Tal vs Korchnoi, 1961 and Dreev vs N Vlassov, 2001. <7. O-O Nc6> Fritz 8 prefers 7...c6 here, but Black's
loss in Skribanek vs Kaspar, 1985 doesn't seem to
offer much to recommend it. Also playable is 7...Nd7 as in
Van der Sterren vs Christiansen, 1978 and F Jenni vs A Volokitin, 2001. <8. c4 Nb6>
Perhaps Black should consider Fritz 8's recommendation 8... Nf6 9. Rd1 Qd7 10. Nc3 O-O-O 11. Bg5 Nb4 12. Qd2 Bd6 13. Bxf6 gxf6 14. Ne4 Be7 15. Nxf6 Bxf6 16. Qxb4 Rhg8 when Black gets active counterplay in exchange for a pawn. <9. Nc3 Be7 10. Bf4 g5 11. Bg3 g4 12. Ne5
Nxd4 13. c5 Bxc5 14. Rad1 O-O> Instead, Black may be able to hold after
14... Nc6 15. Qe4 (15. Qe2 Bd6 16. Ne4 Nxe5 17. Bxe5 Bxe5 18. Rxd8+ Rxd8 19. Qb5+ Nd7 20. Rd1 b6 21. b3 c5 22. Qe2 Ke7 =) 15... Bd6 16. Nxc6 bxc6 17. Qxg4 Nd5 18. Rfe1 Bxg3 19. Qxg3 Qd6 20. Qf3 Rd8 21. Ne4 Qe7 22. Qg3 Kf8 23. Qh3 h5 24. a3 h4 25. b4 a5 26. Nc5 axb4 27. axb4 Rh5 =.
|Feb-11-06|| ||patzer2: <15. Ne4 Be7 16. Nxg4 c5>
Interesting but insufficient for Black is 16... Nf5!? 17. Qc3 Nd5
18. Rxd5! exd5 19. Nef6+ Bxf6 20. Nxf6+ Kg7 21. Be5! Qc8 (21... Kg6 22. Qf3 Qd7 23. Qg4+ Kh6 24. Bf4#; 21... h6 22. Qd3 Qc8 23. g4 Qe6 ; 21... h6 22. Qd3 Qc8 23. g4 Qe6 24. Re1 Rh8 25. Nxd5+ Kh7 26. Nf6+ Kg7 27. gxf5 ) 22. g4 Nh4
23. Nxd5+ f6 24. Bxf6+ Kf7 25. Bxh4 Qxg4+ 26. Bg3 .
Black may be able to hold an inferior endgame for a draw after 16... f6! 17. Qxd4
Qxd4 18. Rxd4 f5 19. Bxc7 fxg4 20. Bxb6 axb6 21. a3 Rad8 22. Rxd8 Rxd8 23. Rc1
Kf7 24. Kf1 Rd7 25. Ke2 Bf6 26. Nxf6 Kxf6 27. Rd1 Rc7 28. Ke3 . <17. b4!?>
This gives White a clear advantage, but overlooks the immediately decisive 17. Be5!! f6 (17... Bg5 18. Nef6+ Bxf6 19. Nxf6+ ) 18. Ng5! Ne2+ (18... Nf3+ 19. Qxf3 Qe8 20. Bc3 e5 21. Ne6 Kh8 22. Nxf8 Qxf8 23. Qxb7 ) 19.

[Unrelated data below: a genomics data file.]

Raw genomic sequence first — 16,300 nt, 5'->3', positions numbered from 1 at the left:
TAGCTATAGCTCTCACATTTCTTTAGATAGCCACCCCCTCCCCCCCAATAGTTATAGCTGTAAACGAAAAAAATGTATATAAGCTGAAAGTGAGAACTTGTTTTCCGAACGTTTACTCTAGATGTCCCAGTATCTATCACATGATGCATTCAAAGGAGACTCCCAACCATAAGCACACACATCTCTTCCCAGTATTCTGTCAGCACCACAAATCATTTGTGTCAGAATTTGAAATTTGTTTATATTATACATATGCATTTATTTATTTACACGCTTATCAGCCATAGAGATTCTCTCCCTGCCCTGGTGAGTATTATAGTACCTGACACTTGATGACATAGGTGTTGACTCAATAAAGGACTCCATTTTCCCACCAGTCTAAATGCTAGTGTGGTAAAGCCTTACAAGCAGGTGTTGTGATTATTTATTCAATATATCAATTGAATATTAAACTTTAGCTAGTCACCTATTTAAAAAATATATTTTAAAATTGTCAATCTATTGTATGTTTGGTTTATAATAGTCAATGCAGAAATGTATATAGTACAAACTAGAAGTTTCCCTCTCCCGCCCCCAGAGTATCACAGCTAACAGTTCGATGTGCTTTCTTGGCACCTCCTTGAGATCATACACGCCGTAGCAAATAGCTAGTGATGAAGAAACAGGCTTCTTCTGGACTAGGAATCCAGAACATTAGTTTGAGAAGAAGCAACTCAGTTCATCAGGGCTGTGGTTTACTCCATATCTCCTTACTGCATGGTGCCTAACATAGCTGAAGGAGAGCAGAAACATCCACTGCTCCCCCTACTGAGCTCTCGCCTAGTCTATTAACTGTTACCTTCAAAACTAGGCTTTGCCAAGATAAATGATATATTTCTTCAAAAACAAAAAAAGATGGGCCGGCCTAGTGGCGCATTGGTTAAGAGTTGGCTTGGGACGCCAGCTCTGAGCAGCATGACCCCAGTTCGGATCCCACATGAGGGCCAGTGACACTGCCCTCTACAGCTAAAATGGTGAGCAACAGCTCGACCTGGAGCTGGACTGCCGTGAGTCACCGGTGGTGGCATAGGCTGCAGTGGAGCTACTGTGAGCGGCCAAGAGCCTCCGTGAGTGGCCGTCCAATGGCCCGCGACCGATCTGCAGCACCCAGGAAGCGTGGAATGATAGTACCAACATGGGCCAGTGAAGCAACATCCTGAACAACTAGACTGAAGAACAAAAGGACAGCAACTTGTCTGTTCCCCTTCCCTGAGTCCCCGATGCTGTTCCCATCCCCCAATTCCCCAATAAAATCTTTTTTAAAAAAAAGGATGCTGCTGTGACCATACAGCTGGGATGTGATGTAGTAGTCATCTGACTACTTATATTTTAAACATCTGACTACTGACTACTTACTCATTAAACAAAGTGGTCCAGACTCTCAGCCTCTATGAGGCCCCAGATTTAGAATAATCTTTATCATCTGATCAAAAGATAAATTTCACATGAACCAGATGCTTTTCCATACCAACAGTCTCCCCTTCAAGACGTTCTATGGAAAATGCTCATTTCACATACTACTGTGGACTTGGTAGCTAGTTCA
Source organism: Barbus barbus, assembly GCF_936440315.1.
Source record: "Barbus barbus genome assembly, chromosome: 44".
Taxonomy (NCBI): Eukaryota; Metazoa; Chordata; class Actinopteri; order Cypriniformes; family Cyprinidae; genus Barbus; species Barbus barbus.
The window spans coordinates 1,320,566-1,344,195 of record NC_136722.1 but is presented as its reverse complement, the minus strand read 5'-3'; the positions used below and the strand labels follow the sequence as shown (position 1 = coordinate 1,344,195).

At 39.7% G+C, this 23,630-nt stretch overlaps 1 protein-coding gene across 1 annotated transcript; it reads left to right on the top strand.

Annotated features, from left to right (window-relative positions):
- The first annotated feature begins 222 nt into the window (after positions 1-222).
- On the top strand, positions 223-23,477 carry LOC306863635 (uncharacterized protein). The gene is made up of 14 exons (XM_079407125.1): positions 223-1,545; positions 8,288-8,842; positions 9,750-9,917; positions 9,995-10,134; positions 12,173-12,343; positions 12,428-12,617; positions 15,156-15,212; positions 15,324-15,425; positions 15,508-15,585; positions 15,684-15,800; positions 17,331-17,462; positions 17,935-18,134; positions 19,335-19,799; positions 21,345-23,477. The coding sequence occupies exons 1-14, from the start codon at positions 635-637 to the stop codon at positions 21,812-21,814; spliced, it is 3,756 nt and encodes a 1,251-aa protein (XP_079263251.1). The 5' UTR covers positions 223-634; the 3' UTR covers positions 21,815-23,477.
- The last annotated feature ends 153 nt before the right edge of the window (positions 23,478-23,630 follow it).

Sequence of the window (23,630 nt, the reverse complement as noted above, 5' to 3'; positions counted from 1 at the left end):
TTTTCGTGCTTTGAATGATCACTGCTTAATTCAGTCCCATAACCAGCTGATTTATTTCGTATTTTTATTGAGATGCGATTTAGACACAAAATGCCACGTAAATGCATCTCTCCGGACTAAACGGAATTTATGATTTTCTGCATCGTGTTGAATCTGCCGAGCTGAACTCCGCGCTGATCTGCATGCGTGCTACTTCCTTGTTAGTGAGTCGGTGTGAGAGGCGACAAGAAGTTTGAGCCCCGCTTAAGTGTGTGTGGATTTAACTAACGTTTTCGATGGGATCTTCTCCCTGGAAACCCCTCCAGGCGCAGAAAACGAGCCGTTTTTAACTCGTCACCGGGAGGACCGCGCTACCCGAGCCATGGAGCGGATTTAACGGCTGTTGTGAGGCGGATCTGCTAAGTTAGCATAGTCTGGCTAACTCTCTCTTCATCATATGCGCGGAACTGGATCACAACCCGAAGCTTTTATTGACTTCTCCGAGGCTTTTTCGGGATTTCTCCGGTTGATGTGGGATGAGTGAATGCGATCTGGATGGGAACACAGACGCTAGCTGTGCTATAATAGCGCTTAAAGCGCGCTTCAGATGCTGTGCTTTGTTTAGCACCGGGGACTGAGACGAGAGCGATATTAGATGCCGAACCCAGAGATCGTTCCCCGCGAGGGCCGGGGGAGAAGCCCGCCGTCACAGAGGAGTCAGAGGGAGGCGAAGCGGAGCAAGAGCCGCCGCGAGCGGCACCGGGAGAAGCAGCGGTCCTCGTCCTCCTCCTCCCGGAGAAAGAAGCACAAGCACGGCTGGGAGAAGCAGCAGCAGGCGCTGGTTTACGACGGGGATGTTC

Qxe2 Qe8 20. Bc3 e5 21. Ne6 Qg6 22. Nxf8 Rxf8 . <17... Nd5?> This loses
quickly. Putting up more resistance with drawing chances was 17... Nf5! 18. Qf3 Nd5 19. bxc5 f6 20. Ne3 Nfxe3 21. fxe3 Qc8 22. Rc1 f5 23.
Nd6 Bxd6 24. Bxd6 Rf6 25. Be5 Rg6 26. e4 Ne7 27. Bd6 Rg7 28. Qe3 . <18. bxc5
Nf5 19. Qf3 Rc8 20. Bd6 Nxd6 21. cxd6 Bh4 22. d7 Rc6>
Putting up more resistance, but still failing for Black is 22... Rc2!? 23. Nd6! Bg5 24. h4 Rc3 (24... h5 25. Ne5 Bf6 26. Qxh5 Bxe5 27. Qxe5 Qxd7 28. Qg5+ Kh7 29. Qh5+ Kg8 30. Qg4+ Kh8 31. Rxd5 ) 25. Qe4 h5 26. Nxf7 Rxf7 27. Qg6+ Kf8 28. Ne5 Rxd7 29. hxg5 Re7 30. Rxd5 exd5 (30... Qxd5 31. Qf6+ ) 31. Qf6+ Kg8 32. Nf7 Qc7 33. g6 Rxf7 34. gxf7+ Kf8 35. Re1 Rc1 (35... Qd7 36. Qh8+ Kxf7 37. Qh7+ Kf6 38. Qxd7 ) 36. Qh6+ Kxf7 37. Rxc1 . <23. Ne5 Rc7 24. Qg4+ Kh8
25. Nd6 1-0> Black resigned, but per Fritz 8 play might continue 25... ♕e7 26. ♘dxf7+ ♖xf7 27. ♕xh4 ♕xh4 28. ♘xf7+ ♔g7 29. d8=♕ ♕e7 30. ♕xe7 ♖xe7 31. ♘e5 1-0|
|Mar-04-06|| ||IMFSTJP: Topalov played good. Even Fritz 8 would not be a match for him after 22.d7.|
|Mar-18-06|| ||LIFE Master AJ: <patzer2>
Good analysis ... did you take a look at mine? (See my earlier post for the link.)
|May-20-06|| ||spirit: why didn't he take the black horse???|
|Jun-04-06|| ||LIFE Master AJ: This game is (now) annotated on my web site.
|Oct-13-06|| ||notyetagm: Kasparov found this beautiful forced win on move 17 during the game: 17 ♗e5! f6 18 ♘g5! ♘f5 19 ♘h6+! and White wins the Black queen with a knight fork.|
click for larger view
|Oct-13-06|| ||notyetagm: The final position is a knightmare for Kamsky, just like the above variation:|
click for larger view
|Jul-24-08|| ||Whitehat1963: I'm looking forward to more games like this one in the forthcoming match. I hope so anyway.|
|Feb-07-09|| ||WhiteRook48: "Knightmare" Ha ha|
|Feb-09-09|| ||ajile: Very uncharacteristic play by Kamsky. 10..g5? and then 0-0? There has to be a better way to play the Center Counter than this.|
|Mar-05-09|| ||WhiteRook48: figured 25...Qe7 26 Nexf7+ Rxf7 27 Nxf7+ Qxf7 28 Qxh4, but maybe I missed a mating attack|
|Jul-27-16|| ||Zappa XP: Se fue de Gatamala a Gata-peor.|